Dietary iron deficiency anemia can be prevented by starting supplemental iron when infants are weaned off breast milk or regular formula at age 8-12 months.

The authors recommend 6 mg/kg/d of elemental iron for 6 months for infants and children with severe iron deficiency anemia. Please note the dose is based on the weight of elemental iron, not of iron salts.


Colony Stimulating Factors

Class Summary

These agents are used to manage anemia related to chronic renal failure, rheumatoid arthritis, and AIDS.

Epoetin alfa (Procrit, Epogen)


This is a purified glycoprotein produced from mammalian cells and modified with the gene coding for human erythropoietin (EPO). The amino acid sequence is identical to that of endogenous EPO. Its biological activity mimics human urinary EPO, which stimulates division and differentiation of committed erythroid progenitor cells and induces the release of reticulocytes from bone marrow into the blood stream.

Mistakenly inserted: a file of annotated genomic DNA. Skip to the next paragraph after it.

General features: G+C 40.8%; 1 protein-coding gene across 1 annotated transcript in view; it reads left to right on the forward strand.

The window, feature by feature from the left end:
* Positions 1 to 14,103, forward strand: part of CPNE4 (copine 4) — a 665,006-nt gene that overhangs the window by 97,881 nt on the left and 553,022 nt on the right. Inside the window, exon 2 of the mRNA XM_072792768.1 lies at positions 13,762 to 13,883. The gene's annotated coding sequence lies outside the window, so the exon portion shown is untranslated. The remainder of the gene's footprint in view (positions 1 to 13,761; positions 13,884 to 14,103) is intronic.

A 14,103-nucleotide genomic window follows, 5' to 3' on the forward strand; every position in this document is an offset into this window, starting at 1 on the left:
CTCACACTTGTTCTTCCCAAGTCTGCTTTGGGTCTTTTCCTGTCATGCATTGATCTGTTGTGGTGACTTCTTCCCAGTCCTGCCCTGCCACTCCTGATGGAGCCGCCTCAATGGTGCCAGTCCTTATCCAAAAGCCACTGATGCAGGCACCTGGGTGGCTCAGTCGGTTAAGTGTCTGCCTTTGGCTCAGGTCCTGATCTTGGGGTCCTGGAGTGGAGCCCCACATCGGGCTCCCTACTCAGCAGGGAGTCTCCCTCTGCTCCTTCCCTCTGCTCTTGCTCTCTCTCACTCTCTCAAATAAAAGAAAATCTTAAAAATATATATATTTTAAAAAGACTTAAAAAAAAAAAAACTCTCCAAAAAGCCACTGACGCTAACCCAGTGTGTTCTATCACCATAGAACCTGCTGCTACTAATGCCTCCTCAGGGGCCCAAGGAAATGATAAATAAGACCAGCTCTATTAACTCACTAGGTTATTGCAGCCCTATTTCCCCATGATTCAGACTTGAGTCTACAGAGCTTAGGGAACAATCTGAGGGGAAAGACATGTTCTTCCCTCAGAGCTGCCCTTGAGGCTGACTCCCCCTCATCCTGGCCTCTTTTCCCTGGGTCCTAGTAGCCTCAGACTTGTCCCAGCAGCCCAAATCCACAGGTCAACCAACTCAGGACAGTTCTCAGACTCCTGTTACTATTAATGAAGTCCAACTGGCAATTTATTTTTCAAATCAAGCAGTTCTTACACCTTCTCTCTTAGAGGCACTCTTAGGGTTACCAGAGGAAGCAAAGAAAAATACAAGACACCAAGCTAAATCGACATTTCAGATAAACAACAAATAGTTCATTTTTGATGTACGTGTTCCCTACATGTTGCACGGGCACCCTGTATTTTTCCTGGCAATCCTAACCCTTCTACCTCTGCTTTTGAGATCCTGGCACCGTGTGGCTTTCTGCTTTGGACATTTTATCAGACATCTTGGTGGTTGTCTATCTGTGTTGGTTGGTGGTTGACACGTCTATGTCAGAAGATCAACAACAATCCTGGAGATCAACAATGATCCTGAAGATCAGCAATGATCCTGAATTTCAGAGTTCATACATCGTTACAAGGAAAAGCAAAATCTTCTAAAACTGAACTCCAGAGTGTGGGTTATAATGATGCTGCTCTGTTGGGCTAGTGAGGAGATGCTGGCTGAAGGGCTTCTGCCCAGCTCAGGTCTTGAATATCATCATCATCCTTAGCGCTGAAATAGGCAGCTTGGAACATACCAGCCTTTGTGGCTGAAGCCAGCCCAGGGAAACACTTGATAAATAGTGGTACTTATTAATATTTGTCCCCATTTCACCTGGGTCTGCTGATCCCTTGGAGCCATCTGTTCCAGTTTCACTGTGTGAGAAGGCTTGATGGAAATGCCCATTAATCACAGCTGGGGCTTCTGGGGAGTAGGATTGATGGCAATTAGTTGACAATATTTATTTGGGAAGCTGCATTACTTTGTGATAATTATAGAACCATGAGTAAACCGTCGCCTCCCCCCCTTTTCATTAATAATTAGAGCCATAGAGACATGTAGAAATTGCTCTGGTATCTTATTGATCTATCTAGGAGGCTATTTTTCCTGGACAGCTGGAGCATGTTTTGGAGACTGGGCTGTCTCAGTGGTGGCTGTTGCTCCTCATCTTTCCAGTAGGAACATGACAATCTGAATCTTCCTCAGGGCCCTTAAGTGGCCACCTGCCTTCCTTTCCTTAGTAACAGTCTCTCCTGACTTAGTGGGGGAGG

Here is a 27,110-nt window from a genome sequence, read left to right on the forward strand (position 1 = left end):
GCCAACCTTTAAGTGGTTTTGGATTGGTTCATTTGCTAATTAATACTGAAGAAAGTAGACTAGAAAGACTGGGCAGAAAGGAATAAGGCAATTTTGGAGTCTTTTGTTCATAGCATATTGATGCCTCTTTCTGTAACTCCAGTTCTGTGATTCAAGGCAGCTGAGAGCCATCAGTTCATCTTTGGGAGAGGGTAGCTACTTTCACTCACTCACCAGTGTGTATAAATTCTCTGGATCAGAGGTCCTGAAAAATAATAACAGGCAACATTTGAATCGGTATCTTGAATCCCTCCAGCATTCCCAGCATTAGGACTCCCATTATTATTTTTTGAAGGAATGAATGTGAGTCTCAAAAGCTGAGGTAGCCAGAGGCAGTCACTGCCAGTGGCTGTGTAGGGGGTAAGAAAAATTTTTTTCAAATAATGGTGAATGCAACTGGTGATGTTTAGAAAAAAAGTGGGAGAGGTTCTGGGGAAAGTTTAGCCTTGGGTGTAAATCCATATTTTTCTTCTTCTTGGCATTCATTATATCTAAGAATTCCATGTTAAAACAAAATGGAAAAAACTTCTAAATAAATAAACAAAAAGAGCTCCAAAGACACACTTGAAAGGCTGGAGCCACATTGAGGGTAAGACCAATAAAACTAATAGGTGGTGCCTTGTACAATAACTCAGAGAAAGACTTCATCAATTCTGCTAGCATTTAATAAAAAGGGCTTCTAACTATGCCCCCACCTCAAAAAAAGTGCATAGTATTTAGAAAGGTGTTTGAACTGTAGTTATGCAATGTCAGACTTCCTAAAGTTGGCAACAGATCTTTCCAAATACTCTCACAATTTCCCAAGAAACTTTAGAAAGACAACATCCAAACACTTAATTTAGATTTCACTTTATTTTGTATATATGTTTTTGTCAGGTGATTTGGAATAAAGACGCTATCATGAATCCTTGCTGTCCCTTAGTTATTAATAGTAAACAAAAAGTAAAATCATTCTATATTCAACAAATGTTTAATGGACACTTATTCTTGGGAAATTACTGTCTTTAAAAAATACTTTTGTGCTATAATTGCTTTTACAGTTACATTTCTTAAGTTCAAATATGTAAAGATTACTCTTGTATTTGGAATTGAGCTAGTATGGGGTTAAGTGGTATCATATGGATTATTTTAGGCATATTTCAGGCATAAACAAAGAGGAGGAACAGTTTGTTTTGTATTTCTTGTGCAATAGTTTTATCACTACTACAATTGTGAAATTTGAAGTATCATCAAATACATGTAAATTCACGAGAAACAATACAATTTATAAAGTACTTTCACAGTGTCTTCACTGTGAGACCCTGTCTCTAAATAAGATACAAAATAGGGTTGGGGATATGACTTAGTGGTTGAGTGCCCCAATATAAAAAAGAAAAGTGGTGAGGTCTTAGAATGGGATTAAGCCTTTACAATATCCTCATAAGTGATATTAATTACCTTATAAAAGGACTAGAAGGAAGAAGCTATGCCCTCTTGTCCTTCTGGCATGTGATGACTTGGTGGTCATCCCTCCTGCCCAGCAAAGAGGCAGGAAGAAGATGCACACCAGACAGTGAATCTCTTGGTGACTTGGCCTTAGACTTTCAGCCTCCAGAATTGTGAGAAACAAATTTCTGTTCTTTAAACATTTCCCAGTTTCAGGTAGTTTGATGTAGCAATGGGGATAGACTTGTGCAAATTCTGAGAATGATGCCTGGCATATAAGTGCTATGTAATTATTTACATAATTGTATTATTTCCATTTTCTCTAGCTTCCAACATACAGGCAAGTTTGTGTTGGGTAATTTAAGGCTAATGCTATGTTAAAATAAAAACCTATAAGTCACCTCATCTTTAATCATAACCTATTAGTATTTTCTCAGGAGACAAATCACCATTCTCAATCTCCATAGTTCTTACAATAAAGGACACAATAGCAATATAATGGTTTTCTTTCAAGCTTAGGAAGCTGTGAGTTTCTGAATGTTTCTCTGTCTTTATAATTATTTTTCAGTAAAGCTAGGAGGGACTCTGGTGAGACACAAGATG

Chelation Agents

Class Summary

Iron overload (usually from multiple transfusions) may require chelation therapy, which usually begins when the ferritin level is greater than 1000 ng/mL.

Deferoxamine mesylate (Desferal)


Deferoxamine is freely soluble in water. Approximately 8 mg of iron is bound by 100 mg of deferoxamine. Deferoxamine is excreted in urine and bile and discolors the urine red. It readily chelates iron from ferritin and hemosiderin but not from transferrin. It is most effective when provided to the circulation continuously by means of infusion. Deferoxamine may be administered by IM injection, slow infusion, SC bolus, or continuous infusion. It does not effectively chelate other trace metals of nutritional importance.

Deferasirox (Exjade)


Deferasirox is available as a tablet for oral suspension. It is an oral iron-chelating agent demonstrated to reduce liver iron concentration in adults and children who receive repeated RBC transfusions. Deferasirox binds iron with high affinity in a 2:1 ratio. It is approved for treatment of treat chronic iron overload due to multiple blood transfusions. Treatment initiation is recommended when evidence of chronic iron overload (ie, transfusion of about 100 mL/kg packed RBCs [about 20 U for 40-kg person] and serum ferritin level consistently >1000 µg/L) is noted.

Deferiprone (Ferriprox)